“Yes, Ashira remembers.” She looked down at her lap for a moment. Her right palm rubbed the furry back of her other hand. The event Brynjolf spoke of took place years ago, but Ashira remembered it clearly. The dark elf made quite the first impression.

       Ashira had only been working for the Thieves Guild for a month at that time. Brynjolf was still showing her the ropes since he was the one that discovered her talent. All he had to do was help hone her skills and prove to her her need to steal things could be profitable. He giving her pointers on pickpocketing when there heard a commotion near the North gate. Citizens and city guards a like ran to see what all the fuss was about. Brynjolf and Ashira ran among the crowd till they stopped in a large circle around two men fighting.
       The Khajiit was smaller than everyone there and managed to duck and weave her way to the font. It took Brynjolf much longer, but he was also using that opportunity to pick some pockets. He showed Ashira later that day all the valuables and gold he managed to slip out of the crowd’s purses, satchels, and side packs, teaching Ashira that huge commotions were great opportunities one shouldn’t pass up. It also made things far easier.
       A dark elf and a Nord were fist fighting. Instead of trying to break it up, the guards where making bets on who would win. The blonde haired dark elf had a bruised eye, but the Nord actually looked more battered. The dark elf leaped onto the Nord and pinned him to the ground. He threw a right, a left, and a right again to the Nord’s face. The Nord tried to block, but he was no match for the fury of the crazed red eyed elf! A few more blows and the Nord fell unconscious, but the dark elf would net stop. Before a guard could end this all, Brynjolf stepped in and pulled the dark elf off the nearly dead Nord. The dark elf thrashed, but Brynjolf put his arms under the dark elf’s and locked his hands behind the elf’s head. “Easy there, lad. Let’s just get you out of here.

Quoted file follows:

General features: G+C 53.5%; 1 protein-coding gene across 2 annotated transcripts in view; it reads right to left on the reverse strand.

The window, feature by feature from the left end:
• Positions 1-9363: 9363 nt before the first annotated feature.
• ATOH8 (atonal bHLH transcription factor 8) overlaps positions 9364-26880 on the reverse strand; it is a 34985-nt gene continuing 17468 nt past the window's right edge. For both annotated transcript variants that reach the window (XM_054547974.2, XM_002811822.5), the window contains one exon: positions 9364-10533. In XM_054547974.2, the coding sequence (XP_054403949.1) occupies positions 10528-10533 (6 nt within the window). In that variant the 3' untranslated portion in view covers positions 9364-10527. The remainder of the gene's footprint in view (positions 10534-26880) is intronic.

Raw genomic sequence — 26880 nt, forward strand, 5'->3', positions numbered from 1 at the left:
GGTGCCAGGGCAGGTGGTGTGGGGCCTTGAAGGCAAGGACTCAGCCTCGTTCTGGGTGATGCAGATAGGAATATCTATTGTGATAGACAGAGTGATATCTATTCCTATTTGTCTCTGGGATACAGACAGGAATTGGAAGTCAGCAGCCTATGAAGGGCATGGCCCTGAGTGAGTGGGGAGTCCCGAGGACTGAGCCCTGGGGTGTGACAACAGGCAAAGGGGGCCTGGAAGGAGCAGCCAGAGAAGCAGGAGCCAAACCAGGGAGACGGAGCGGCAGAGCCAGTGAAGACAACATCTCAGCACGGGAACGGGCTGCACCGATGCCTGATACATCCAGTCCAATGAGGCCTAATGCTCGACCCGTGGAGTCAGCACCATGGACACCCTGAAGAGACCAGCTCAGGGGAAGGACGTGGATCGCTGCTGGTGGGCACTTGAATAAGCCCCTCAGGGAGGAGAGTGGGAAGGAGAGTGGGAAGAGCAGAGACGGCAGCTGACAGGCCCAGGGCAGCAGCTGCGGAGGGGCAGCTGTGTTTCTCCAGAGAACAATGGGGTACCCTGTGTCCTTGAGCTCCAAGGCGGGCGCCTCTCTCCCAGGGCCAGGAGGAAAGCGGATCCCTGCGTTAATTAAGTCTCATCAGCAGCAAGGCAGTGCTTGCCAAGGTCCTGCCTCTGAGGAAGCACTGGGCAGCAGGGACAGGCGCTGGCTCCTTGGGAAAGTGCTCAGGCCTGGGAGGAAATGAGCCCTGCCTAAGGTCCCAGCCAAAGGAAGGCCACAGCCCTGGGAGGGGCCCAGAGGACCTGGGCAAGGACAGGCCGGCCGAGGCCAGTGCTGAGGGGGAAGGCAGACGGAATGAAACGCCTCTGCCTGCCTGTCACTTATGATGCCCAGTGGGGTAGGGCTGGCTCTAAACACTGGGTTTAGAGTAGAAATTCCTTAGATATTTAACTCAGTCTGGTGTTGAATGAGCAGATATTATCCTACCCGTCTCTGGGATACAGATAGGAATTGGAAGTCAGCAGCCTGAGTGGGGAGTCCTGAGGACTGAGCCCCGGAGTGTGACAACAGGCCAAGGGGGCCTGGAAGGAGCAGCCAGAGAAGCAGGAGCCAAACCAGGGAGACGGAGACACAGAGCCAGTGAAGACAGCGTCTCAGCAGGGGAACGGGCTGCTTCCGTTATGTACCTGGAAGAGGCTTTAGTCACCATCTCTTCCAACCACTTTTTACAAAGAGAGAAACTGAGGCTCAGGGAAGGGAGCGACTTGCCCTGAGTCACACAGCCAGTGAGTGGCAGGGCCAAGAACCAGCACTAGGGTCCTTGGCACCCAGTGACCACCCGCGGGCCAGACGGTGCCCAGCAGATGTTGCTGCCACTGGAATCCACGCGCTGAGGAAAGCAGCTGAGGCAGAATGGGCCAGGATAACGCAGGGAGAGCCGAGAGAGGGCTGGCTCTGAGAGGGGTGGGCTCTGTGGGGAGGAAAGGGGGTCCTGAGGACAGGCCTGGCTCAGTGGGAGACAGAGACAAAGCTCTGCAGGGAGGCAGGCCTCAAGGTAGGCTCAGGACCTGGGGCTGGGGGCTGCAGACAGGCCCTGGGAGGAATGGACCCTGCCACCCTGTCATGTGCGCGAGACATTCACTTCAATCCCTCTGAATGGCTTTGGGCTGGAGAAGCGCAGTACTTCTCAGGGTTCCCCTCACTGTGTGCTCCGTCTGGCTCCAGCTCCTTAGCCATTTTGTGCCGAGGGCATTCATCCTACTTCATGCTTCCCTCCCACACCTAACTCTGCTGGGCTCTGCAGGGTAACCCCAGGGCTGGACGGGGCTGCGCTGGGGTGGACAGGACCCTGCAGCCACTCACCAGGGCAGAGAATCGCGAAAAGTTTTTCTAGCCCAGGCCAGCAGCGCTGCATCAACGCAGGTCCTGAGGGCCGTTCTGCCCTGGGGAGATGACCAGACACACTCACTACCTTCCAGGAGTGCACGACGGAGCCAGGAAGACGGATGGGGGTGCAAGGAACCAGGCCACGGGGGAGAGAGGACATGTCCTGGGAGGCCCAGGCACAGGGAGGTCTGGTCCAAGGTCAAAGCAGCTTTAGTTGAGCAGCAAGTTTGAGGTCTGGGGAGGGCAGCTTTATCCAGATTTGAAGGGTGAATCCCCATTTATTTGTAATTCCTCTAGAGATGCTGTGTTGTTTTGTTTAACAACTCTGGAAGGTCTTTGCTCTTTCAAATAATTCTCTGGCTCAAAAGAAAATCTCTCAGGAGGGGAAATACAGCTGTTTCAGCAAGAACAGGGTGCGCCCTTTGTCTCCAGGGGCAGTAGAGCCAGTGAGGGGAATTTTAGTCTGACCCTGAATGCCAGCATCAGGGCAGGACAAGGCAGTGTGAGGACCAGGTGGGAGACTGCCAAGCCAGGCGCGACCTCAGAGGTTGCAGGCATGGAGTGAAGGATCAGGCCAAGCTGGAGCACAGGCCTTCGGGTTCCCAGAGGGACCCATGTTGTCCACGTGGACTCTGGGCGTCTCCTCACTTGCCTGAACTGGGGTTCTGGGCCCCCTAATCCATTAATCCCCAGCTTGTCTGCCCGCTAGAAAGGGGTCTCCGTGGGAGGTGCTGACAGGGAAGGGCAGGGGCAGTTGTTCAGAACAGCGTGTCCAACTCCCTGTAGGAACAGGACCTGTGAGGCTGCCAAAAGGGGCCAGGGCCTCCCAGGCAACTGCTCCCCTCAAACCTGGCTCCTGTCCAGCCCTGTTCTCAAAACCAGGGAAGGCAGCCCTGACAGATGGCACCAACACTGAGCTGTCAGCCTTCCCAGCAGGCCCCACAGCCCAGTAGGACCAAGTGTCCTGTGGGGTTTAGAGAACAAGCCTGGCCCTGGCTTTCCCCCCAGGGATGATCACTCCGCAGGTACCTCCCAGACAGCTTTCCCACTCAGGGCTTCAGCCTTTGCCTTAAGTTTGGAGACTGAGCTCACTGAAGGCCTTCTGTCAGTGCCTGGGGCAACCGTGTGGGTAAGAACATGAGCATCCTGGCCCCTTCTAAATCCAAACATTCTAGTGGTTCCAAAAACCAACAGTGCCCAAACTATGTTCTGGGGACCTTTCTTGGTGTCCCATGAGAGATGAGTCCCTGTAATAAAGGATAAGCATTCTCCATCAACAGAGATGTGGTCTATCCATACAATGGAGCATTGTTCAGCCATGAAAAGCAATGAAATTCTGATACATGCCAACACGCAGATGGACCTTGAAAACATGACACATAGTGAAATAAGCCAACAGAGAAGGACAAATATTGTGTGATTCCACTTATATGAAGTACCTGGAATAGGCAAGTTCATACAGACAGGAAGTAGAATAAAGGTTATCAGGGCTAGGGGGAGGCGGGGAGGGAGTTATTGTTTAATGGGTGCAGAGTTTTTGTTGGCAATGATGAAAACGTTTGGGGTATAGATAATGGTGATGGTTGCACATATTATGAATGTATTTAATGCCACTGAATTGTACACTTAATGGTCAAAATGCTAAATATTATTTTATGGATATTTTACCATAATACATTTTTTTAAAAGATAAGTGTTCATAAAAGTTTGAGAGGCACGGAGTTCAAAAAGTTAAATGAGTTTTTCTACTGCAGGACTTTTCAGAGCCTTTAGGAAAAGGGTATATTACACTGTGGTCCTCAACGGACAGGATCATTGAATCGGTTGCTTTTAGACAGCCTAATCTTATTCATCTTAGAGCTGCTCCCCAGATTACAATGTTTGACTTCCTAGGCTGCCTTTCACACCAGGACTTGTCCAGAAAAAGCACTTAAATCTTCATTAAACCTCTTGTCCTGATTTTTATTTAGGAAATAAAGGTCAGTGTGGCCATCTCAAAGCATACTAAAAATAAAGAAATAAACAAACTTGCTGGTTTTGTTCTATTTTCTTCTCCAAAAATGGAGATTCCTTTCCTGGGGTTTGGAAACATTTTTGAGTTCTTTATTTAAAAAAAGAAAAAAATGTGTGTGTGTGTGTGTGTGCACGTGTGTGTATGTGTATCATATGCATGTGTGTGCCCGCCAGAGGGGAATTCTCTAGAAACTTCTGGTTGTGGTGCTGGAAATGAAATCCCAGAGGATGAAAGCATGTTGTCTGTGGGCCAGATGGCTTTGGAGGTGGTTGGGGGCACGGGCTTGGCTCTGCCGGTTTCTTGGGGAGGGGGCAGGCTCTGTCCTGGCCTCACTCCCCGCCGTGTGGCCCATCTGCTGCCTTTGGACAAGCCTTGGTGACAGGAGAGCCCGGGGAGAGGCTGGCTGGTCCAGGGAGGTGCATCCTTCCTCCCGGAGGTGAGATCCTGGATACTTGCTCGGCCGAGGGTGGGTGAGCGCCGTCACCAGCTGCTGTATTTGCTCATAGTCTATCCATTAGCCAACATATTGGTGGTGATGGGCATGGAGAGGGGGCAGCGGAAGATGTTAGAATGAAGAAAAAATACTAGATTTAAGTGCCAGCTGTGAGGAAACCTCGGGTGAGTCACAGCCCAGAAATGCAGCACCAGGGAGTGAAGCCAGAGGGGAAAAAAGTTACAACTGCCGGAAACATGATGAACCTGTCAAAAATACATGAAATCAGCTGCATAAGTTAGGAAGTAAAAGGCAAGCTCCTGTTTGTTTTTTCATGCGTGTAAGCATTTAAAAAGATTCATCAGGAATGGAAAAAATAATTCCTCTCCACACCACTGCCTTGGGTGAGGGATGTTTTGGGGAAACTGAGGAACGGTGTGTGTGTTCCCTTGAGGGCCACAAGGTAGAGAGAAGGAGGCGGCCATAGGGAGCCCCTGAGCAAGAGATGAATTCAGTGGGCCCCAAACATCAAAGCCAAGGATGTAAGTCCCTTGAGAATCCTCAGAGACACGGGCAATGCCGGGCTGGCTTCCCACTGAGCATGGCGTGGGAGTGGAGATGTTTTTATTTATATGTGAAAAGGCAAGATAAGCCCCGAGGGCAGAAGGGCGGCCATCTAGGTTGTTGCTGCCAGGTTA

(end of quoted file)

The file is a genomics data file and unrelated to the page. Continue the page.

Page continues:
The dark elf eventually calmed and the three spoke in a safe place. It turned out the dark elf’s name was Ararvy and the Nord only called him a name. “You nearly killed a man because he called you a name, lad?” Brynjolf asked.
       “I’ve had enough of Nords like him,” Ararvy said. “I’ve lived with self important Nords all my life. They spit down on my people. I want to turn the tides.”
       “There are other ways to get back at pompous Nords than violence.”
       “Like what?”
       “Let me show you, lad.”

       “The only thing I know about the lad’s past is that he grew up in Windhelm,” Brynjolf said.
Ashira looked up from her lap. “This explains Ararvy’s hatred towards Nords. The Stormcloak rebellion started there and those Nords have treated dark elves poorly longer than anywhere else in Skyrim.”
       “I’m hoping you can still get through to him. He’s more… well, I wouldn’t say open, but he’s less closed around you, lass. Probably because your people have had some troubles with Nords as well.”
       Ashira nodded. She had not had troubles with Nords because of her race (people usually had troubles with her being a thief rather than a khajiit), but she heard from some traveling khajiit merchants that they had been persecuted for their race. “Ashira does hope Ararvy opens up. The festering hatred might just kill him.” Ashira looked back out into crowds of people just going about their average day, when a newcomer caught the Khajiit’s eye. A female wood elf with fair skin and green eyes walked lightly through the crowd of citizens. The wood elf was smaller than a female of her kind (the female wood elves tended to be much taller than their male counterparts) and stood at about 5’5” roughly an inch or two taller than Ashira. Her small and thin body helped her blend in with the crowd, but Ashira could pick out the elf’s red hair. The wood elf’s short hair barely reached halfway down the back of her neck and her bangs draped over her left eye. The wood elf also had a longbow and iron tipped arrows in a quiver on her back, indicating she was an archer, but she also had an iron dagger strapped to her hip in case long range attacks were not an option. Ashira also witnessed the wood elf successfully steal from a woman’s purse while in the crowd.